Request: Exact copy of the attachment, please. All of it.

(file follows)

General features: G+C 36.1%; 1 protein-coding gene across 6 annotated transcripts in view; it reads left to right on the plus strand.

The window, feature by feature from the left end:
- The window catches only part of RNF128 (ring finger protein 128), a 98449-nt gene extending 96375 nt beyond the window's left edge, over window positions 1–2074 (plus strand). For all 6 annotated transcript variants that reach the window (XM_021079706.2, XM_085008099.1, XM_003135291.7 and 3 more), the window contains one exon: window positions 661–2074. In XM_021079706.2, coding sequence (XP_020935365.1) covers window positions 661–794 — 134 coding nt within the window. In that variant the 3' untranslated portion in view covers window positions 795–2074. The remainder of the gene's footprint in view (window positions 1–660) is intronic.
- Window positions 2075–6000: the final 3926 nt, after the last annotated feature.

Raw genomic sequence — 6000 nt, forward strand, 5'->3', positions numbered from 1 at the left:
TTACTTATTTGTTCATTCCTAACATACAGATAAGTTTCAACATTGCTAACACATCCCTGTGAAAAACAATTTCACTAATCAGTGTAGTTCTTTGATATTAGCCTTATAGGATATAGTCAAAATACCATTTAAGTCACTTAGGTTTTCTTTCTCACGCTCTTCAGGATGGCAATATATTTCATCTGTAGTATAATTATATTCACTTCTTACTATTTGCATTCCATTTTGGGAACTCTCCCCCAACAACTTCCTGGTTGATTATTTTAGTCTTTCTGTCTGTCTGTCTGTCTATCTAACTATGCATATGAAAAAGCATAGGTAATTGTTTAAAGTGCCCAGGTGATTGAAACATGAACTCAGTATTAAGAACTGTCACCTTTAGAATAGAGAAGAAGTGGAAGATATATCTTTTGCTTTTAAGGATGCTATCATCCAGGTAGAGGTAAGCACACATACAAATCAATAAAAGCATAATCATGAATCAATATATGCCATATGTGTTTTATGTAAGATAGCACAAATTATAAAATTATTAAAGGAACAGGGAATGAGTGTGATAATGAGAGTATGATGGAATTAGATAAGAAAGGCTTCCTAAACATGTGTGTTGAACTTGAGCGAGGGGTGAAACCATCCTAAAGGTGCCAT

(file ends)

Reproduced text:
General features: G+C 36.1%; 1 protein-coding gene across 6 annotated transcripts in view; it reads left to right on the plus strand.

The window, feature by feature from the left end:
- The window catches only part of RNF128 (ring finger protein 128), a 98449-nt gene extending 96375 nt beyond the window's left edge, over window positions 1–2074 (plus strand). For all 6 annotated transcript variants that reach the window (XM_021079706.2, XM_085008099.1, XM_003135291.7 and 3 more), the window contains one exon: window positions 661–2074. In XM_021079706.2, coding sequence (XP_020935365.1) covers window positions 661–794 — 134 coding nt within the window. In that variant the 3' untranslated portion in view covers window positions 795–2074. The remainder of the gene's footprint in view (window positions 1–660) is intronic.
- Window positions 2075–6000: the final 3926 nt, after the last annotated feature.

Raw genomic sequence — 6000 nt, forward strand, 5'->3', positions numbered from 1 at the left:
TTACTTATTTGTTCATTCCTAACATACAGATAAGTTTCAACATTGCTAACACATCCCTGTGAAAAACAATTTCACTAATCAGTGTAGTTCTTTGATATTAGCCTTATAGGATATAGTCAAAATACCATTTAAGTCACTTAGGTTTTCTTTCTCACGCTCTTCAGGATGGCAATATATTTCATCTGTAGTATAATTATATTCACTTCTTACTATTTGCATTCCATTTTGGGAACTCTCCCCCAACAACTTCCTGGTTGATTATTTTAGTCTTTCTGTCTGTCTGTCTGTCTATCTAACTATGCATATGAAAAAGCATAGGTAATTGTTTAAAGTGCCCAGGTGATTGAAACATGAACTCAGTATTAAGAACTGTCACCTTTAGAATAGAGAAGAAGTGGAAGATATATCTTTTGCTTTTAAGGATGCTATCATCCAGGTAGAGGTAAGCACACATACAAATCAATAAAAGCATAATCATGAATCAATATATGCCATATGTGTTTTATGTAAGATAGCACAAATTATAAAATTATTAAAGGAACAGGGAATGAGTGTGATAATGAGAGTATGATGGAATTAGATAAGAAAGGCTTCCTAAACATGTGTGTTGAACTTGAGCGAGGGGTGAAACCATCCTAAAGGTGCCAT